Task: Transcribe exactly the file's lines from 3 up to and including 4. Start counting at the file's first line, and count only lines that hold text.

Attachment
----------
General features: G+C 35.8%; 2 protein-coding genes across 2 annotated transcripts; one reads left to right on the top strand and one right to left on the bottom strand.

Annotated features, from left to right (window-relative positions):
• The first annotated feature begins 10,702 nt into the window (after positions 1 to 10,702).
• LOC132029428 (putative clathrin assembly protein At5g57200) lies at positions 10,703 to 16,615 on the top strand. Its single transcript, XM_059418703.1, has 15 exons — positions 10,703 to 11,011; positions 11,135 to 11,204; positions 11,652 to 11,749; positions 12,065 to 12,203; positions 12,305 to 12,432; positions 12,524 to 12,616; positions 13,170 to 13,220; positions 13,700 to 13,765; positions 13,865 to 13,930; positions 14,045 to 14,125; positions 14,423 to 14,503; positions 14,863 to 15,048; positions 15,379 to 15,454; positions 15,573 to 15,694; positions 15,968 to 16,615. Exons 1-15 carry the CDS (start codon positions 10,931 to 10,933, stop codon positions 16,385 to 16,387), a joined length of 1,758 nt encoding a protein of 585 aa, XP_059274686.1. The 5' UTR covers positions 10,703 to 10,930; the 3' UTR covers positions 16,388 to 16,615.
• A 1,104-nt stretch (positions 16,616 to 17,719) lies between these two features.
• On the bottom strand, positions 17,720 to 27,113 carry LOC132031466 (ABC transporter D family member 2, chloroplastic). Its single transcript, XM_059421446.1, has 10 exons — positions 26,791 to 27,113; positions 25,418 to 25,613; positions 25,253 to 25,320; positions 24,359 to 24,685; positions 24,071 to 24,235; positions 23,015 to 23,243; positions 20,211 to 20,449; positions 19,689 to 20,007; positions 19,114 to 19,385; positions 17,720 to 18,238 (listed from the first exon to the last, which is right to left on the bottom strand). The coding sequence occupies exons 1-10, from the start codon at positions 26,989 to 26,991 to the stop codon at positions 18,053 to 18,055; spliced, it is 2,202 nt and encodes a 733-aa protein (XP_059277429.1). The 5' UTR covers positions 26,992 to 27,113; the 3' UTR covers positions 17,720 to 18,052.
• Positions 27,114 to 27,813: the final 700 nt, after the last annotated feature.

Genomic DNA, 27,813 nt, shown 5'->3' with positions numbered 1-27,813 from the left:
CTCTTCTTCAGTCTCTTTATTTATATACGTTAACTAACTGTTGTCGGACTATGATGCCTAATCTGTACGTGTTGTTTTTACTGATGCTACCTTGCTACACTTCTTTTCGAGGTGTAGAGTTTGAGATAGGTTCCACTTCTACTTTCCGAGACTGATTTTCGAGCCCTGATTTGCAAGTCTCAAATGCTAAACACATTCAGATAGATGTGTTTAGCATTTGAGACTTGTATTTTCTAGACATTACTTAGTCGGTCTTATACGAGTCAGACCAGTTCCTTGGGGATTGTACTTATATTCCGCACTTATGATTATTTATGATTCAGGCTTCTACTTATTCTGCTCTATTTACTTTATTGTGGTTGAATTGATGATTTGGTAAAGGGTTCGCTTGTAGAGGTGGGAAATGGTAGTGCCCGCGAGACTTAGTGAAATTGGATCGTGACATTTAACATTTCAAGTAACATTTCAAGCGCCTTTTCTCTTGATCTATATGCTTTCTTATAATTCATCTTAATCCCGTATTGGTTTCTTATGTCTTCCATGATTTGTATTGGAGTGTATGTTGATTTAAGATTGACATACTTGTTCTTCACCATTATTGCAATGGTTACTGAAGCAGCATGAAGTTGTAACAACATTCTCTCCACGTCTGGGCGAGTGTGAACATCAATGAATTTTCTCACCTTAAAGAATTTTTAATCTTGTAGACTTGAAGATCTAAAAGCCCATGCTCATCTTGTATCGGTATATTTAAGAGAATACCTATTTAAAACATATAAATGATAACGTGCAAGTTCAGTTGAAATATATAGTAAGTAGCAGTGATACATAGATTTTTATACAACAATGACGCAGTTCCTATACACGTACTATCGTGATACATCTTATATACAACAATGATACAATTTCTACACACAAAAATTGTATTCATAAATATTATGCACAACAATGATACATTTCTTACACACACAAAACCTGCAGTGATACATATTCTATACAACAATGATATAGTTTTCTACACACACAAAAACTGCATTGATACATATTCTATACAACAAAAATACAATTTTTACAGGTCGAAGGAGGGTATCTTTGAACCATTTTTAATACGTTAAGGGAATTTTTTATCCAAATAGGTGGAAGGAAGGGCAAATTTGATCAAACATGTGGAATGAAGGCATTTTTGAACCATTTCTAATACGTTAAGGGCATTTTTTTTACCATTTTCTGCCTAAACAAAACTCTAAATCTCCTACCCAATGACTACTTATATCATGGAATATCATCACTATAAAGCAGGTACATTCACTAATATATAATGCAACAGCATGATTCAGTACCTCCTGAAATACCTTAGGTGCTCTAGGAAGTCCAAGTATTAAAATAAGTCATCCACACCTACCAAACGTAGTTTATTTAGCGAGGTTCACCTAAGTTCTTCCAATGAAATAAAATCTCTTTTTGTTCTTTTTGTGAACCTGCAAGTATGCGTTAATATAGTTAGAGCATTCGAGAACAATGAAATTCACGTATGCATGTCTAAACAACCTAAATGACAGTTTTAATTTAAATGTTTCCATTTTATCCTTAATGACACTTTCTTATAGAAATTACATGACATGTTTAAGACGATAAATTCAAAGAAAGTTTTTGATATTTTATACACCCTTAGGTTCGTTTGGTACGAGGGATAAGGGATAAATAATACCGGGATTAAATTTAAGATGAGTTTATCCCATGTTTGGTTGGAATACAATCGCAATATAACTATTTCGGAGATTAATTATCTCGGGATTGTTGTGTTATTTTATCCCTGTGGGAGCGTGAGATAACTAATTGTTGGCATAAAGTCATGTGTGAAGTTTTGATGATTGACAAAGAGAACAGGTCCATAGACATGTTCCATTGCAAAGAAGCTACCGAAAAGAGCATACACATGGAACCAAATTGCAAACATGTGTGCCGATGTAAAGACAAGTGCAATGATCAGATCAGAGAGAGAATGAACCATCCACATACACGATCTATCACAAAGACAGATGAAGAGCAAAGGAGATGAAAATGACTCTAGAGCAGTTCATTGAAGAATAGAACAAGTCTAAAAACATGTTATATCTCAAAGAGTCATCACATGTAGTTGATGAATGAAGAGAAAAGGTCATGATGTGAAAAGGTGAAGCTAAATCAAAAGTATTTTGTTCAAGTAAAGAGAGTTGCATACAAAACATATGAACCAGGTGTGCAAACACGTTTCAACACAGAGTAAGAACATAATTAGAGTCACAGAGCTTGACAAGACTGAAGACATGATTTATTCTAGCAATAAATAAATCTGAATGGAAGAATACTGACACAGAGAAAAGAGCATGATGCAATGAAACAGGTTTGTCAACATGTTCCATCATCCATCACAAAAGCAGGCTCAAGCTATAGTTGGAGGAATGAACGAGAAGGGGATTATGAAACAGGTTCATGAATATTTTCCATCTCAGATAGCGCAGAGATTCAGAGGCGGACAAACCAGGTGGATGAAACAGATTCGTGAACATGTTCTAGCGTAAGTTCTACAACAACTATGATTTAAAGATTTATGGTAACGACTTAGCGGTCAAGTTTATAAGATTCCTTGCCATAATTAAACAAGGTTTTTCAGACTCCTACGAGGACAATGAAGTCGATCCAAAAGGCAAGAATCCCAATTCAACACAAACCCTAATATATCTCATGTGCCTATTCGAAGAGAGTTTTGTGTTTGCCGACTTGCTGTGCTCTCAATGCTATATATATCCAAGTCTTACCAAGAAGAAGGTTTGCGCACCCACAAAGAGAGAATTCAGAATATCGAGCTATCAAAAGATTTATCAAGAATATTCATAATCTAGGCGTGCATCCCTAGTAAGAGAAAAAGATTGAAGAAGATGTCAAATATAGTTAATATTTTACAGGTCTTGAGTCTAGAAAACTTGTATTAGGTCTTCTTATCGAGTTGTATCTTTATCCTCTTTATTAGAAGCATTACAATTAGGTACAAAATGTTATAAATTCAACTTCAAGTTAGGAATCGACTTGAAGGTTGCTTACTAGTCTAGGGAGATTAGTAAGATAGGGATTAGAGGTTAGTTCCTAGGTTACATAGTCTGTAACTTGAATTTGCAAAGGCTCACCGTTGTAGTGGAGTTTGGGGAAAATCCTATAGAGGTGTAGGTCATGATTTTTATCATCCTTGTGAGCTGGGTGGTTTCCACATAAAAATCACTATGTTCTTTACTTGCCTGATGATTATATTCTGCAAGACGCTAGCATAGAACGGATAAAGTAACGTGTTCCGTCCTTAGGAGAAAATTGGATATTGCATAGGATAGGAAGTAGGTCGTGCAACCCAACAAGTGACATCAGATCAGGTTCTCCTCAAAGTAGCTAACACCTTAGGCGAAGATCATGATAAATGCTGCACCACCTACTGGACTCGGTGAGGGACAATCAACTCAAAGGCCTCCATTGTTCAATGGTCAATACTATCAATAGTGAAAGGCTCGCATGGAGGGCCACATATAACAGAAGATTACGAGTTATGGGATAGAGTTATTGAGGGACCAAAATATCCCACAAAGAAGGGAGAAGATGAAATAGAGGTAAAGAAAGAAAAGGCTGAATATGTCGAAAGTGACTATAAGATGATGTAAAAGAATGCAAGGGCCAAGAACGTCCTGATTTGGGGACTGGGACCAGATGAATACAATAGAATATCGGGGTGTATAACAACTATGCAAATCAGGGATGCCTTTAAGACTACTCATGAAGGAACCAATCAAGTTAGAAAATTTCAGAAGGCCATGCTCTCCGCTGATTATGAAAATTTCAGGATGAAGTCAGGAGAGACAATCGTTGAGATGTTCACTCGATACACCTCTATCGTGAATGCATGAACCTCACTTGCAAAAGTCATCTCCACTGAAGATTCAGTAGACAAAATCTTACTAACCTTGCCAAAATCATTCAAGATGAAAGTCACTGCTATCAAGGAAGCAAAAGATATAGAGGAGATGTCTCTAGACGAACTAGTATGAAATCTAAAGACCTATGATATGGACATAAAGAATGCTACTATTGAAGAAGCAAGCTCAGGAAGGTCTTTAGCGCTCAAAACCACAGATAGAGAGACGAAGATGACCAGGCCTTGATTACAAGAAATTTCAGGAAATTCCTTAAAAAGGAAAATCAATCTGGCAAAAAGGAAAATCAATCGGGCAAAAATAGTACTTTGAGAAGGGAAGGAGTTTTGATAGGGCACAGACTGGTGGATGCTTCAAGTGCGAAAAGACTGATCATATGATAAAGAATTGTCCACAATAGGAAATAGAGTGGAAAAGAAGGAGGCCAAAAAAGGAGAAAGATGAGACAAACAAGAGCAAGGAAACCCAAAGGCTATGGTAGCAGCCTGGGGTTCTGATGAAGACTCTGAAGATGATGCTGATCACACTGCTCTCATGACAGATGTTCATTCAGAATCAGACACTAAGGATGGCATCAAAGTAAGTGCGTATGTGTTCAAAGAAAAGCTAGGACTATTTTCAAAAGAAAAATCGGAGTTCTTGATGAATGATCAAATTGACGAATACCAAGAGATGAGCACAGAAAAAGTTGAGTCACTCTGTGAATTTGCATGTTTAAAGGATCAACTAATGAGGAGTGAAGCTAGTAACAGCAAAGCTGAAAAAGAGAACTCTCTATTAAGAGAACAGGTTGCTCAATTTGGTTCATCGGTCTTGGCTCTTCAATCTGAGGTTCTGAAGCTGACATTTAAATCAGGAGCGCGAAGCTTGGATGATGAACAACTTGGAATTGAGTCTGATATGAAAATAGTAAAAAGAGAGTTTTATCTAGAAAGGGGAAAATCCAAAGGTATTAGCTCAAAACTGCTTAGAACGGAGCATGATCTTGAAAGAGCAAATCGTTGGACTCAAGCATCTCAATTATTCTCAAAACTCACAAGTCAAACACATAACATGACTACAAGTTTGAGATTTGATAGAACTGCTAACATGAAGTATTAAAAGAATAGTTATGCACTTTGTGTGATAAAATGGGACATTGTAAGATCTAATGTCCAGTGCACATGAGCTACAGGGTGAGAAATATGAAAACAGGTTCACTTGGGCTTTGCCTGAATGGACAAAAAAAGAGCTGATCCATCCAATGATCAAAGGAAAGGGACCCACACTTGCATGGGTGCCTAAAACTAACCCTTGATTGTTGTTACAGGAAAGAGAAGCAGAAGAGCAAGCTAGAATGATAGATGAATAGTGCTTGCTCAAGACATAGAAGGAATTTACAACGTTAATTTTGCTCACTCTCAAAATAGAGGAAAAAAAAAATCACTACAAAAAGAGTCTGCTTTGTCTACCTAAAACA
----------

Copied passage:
• The first annotated feature begins 10,702 nt into the window (after positions 1 to 10,702).
• LOC132029428 (putative clathrin assembly protein At5g57200) lies at positions 10,703 to 16,615 on the top strand. Its single transcript, XM_059418703.1, has 15 exons — positions 10,703 to 11,011; positions 11,135 to 11,204; positions 11,652 to 11,749; positions 12,065 to 12,203; positions 12,305 to 12,432; positions 12,524 to 12,616; positions 13,170 to 13,220; positions 13,700 to 13,765; positions 13,865 to 13,930; positions 14,045 to 14,125; positions 14,423 to 14,503; positions 14,863 to 15,048; positions 15,379 to 15,454; positions 15,573 to 15,694; positions 15,968 to 16,615. Exons 1-15 carry the CDS (start codon positions 10,931 to 10,933, stop codon positions 16,385 to 16,387), a joined length of 1,758 nt encoding a protein of 585 aa, XP_059274686.1. The 5' UTR covers positions 10,703 to 10,930; the 3' UTR covers positions 16,388 to 16,615.